Lancaster Intelligencer Journal
With the clock ticking on how to keep the country from plunging over the so-called fiscal cliff, U.S. Rep. Joe Pitts says now is the time to come together and negotiate.
While many people are weighing in on the fiscal crisis, Pitts is the only local leader with the ability to do something about it.
“If we can get serious, stop campaigning and start negotiating, I think we can work this out by the end of the year,” the Republican lawmaker said in an email Friday.
The fiscal cliff refers to more than $500 billion in tax increases and across-the-board spending cuts scheduled to take effect after Jan. 1 — unless President Barack Obama and Republicans reach an alternative deficit-reduction deal.
If the two sides don’t agree on a deal by the end of the year, taxes would rise for nearly every taxpayer and many businesses. Financing for most federal programs — military and domestic — would be cut.
While these measures would reduce the national deficit, many economists say these new taxes and spending cuts would be too much deficit reduction, too suddenly, for the weak economy.
The Democratic-controlled Senate signed off on legislation that would keep the measures from kicking in, but now it’s up to the Republican-controlled House.
Pitts and other House conservatives prefer holding out for major structural changes to the tax code and entitlement programs such as Social Security and Medicare.
“Critical programs like Social Security and Medicare are projected to consume all federal revenue in the coming decades; without reform, these programs will not be there for future retirees,” Pitts said. “The sooner we fix the problems, the less pain there will be on everyone.”
On the other side of the aisle, Democrats have warned that entitlement reform is off the bargaining table. Democrats also say they’ll refuse to look at GOP calls to dramatically slash Medicaid.
Democrats argue the most pressing issue is making sure the Bush-era tax cuts don’t expire for middle class Americans, but do end for those making $250,000 or more.
The nonpartisan Congressional Budget Office and Tax Policy Center estimate that taxes for most families would rise by at least $2,000 if the cuts aren’t extended.
Republicans have so far refused to separate the middle-class tax cuts from those benefiting wealthy Americans.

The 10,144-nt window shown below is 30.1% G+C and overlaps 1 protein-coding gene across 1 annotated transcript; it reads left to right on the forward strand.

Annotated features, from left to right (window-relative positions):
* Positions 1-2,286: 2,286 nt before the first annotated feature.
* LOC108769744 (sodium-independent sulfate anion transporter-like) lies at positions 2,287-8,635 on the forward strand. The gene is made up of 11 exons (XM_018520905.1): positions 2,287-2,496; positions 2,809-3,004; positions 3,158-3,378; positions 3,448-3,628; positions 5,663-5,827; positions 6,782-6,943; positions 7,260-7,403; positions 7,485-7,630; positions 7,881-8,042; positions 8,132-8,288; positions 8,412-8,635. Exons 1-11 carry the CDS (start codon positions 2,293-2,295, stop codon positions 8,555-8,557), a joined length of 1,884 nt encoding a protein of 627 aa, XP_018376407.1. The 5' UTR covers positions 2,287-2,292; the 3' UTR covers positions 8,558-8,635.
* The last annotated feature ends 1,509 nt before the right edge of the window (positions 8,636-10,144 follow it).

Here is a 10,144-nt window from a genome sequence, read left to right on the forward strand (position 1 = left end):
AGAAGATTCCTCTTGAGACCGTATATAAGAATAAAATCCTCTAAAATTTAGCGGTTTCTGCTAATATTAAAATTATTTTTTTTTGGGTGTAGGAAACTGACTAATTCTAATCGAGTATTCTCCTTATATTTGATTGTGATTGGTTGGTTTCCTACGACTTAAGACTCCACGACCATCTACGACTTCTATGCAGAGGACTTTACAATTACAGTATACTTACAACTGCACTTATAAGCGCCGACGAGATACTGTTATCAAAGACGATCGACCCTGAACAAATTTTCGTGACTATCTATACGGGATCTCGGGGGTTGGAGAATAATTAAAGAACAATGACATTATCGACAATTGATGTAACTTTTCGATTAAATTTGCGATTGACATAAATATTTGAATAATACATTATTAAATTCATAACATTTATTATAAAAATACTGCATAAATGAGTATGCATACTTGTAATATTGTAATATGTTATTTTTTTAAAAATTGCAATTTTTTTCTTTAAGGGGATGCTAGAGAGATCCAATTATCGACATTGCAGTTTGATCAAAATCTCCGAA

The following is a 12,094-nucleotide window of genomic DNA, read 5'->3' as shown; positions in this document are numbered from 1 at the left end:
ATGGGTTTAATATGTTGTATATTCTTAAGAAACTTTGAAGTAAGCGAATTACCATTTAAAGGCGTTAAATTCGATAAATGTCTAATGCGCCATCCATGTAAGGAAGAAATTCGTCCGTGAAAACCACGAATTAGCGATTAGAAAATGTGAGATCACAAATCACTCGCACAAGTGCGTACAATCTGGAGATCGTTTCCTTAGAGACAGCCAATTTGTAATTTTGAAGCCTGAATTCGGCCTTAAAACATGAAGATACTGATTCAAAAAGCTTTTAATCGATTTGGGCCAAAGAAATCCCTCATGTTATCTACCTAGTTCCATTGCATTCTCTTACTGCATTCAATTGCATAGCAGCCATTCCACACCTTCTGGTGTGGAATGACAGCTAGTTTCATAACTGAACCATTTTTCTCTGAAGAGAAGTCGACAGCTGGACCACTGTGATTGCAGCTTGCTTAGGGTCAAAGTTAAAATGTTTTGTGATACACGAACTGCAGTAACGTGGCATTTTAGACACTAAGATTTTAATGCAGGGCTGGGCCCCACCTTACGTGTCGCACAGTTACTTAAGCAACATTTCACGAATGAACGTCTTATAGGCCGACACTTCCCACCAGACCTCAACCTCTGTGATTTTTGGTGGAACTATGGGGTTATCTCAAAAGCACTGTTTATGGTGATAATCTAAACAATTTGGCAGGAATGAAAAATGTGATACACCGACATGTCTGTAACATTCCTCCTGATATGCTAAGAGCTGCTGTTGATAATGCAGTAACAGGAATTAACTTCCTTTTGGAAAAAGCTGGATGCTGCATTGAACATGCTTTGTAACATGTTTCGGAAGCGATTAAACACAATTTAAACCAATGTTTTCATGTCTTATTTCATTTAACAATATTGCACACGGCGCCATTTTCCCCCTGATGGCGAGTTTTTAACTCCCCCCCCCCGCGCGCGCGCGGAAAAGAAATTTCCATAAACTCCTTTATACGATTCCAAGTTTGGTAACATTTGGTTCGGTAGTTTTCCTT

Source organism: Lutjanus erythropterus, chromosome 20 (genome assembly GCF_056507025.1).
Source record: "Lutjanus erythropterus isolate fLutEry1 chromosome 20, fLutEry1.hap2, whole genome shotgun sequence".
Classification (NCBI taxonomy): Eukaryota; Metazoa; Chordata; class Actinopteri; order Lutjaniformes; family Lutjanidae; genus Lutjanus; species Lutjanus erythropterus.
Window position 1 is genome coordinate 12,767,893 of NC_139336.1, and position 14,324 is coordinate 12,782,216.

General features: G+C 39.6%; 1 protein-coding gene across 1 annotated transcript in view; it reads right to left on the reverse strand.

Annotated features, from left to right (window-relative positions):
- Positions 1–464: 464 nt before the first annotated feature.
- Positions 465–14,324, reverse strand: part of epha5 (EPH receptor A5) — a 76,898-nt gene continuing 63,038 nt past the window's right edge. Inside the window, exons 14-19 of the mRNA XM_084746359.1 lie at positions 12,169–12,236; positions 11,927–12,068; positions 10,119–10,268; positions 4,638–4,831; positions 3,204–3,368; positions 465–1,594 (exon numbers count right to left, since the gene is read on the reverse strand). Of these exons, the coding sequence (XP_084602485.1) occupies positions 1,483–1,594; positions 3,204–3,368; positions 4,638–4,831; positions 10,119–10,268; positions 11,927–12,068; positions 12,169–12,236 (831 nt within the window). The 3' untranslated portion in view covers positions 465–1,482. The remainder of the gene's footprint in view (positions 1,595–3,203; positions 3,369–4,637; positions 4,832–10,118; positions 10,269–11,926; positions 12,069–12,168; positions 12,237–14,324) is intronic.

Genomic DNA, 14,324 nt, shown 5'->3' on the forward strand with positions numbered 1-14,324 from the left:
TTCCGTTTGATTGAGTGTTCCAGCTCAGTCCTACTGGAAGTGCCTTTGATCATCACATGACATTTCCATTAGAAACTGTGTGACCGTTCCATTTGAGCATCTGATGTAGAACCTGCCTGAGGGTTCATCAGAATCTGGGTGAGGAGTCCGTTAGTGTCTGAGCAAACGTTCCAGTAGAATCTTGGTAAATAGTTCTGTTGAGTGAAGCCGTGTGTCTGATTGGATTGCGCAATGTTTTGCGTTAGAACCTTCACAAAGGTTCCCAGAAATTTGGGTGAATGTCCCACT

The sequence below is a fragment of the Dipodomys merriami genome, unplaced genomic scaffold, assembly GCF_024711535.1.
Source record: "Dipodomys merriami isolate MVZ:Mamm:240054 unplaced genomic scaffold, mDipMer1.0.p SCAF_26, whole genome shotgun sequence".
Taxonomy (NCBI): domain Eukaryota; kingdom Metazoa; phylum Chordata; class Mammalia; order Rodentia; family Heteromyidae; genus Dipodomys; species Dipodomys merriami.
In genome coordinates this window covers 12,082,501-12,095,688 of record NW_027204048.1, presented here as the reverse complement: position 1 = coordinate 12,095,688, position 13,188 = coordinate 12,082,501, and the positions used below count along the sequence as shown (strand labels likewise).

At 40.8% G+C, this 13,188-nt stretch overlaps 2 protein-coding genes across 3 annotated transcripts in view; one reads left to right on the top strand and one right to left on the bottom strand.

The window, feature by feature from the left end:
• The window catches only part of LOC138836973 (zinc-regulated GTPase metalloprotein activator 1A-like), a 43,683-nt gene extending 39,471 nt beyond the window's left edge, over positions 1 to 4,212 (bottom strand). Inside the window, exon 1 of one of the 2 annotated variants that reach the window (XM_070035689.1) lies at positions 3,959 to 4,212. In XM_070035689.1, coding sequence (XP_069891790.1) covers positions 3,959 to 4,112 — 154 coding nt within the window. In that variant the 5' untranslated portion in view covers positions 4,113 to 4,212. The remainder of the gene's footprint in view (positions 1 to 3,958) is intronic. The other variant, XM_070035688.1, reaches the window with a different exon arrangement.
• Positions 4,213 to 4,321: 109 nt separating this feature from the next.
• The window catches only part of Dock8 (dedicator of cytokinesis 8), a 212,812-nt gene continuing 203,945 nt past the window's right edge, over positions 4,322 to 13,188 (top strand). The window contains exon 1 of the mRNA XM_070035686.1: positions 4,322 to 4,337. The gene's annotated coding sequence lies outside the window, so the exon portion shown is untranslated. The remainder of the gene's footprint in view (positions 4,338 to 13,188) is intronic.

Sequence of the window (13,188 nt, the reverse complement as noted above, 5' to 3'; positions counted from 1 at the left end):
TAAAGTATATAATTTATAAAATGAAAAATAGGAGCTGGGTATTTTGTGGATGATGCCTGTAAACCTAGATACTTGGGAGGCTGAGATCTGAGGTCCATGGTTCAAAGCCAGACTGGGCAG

“We have a spending problem, not a tax problem,” Pitts said.
Sally Lyall, chairwoman of the Lancaster County Democratic Committee, said that Pitts and other House Republicans should consider the outcome of the recent presidential election in their negotiations.
“I think that in every speech (Obama) gave, he made a point of saying that the wealthiest 2 percent need to pay more — the American people heard that, and they voted,” she said.
Raising taxes on those who make more than $250,000 remains a popular approach to dealing with the country’s budgetary woes, according to a recent Washington Post-ABC News poll.
Sixty percent of all Americans endorse higher taxes on higher incomes, according to the poll. Last month, an identical 60 percent of voters in the presidential election said that income taxes should be raised on incomes over $250,000, according to a national exit poll.
Some county residents find themselves somewhere in the middle.
“It’s easy for people not making that much money to be in favor of taxes for the wealthy, but higher taxes for the middle class could be disastrous,” city resident Jesse O’Hara said, adding that the tax increase would greatly impact his family.
Afton Sterling said lawmakers should first cut wasteful spending on entitlement programs before raising taxes on any American.
“There is a ton of overspending going on that the average citizen doesn’t know about — that should be our first concern,” the Columbia resident said.
Lamar Lehman, also of Columbia, disagrees.
“We can’t cut back too much on the programs that help the elderly and poor,” he said. “Those who make more money and have the means should be willing to step up.”
Lancaster County controller and recently elected state representative Keith Greiner said he’s not yet sure how the debate in Washington will affect local residents.
“This could easily have a trickle-down effect,” he said. “I can’t really say what would happen if we go over the fiscal cliff, but it could create serious problems.”
Political scientist G. Terry Madonna, who heads Franklin & Marshall College’s Center for Politics and Public Affairs, said a deal most likely will be reached just before the Jan. 1 deadline.
“Right now, there is a tremendous amount of posturing going on,” he said. “I doubt they will get a deal done anytime soon. It will take a long time to agree on all the details and get people to sign on the dotted line.”
Madonna said that if a compromise isn’t struck in time, the economic and political ramifications could be devastating.
“We need to find a way to deal with entitlement spending now, rather than kick the issue down the road,” he said. “If we don’t get a handle on it, 10 years from now we’ll be in a very bad place.”
Antonio Callari, chairman of the economics department and director of the Local Economy Center at Franklin & Marshall College, said neither party is willing to address the real problem.
“There is a lot of hype around the fiscal cliff — it’s more of a political issue than an economic issue,” he said. “If the issue isn’t resolved come Jan. 1, I I don’t think the effects are going to be as bad as some people are making it out to be.”
Callari said the national deficit will continue to grow until Democrats and Republicans agree to put party politics aside.
“The cost of some of these programs needs to be dealt with, but we must remember that they play a very big part in the lives of most Americans,” he said.
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